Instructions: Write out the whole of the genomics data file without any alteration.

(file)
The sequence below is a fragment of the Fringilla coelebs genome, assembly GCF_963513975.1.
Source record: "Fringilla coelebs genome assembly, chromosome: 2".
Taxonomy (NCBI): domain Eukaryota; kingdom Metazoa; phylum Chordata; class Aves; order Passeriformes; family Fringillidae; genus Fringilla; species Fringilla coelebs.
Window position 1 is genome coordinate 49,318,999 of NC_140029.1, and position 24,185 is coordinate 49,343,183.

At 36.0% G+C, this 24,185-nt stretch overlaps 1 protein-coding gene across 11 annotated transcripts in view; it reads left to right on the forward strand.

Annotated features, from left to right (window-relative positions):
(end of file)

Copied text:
The sequence below is a fragment of the Fringilla coelebs genome, assembly GCF_963513975.1.
Source record: "Fringilla coelebs genome assembly, chromosome: 2".
Taxonomy (NCBI): domain Eukaryota; kingdom Metazoa; phylum Chordata; class Aves; order Passeriformes; family Fringillidae; genus Fringilla; species Fringilla coelebs.
Window position 1 is genome coordinate 49,318,999 of NC_140029.1, and position 24,185 is coordinate 49,343,183.

At 36.0% G+C, this 24,185-nt stretch overlaps 1 protein-coding gene across 11 annotated transcripts in view; it reads left to right on the forward strand.

Annotated features, from left to right (window-relative positions):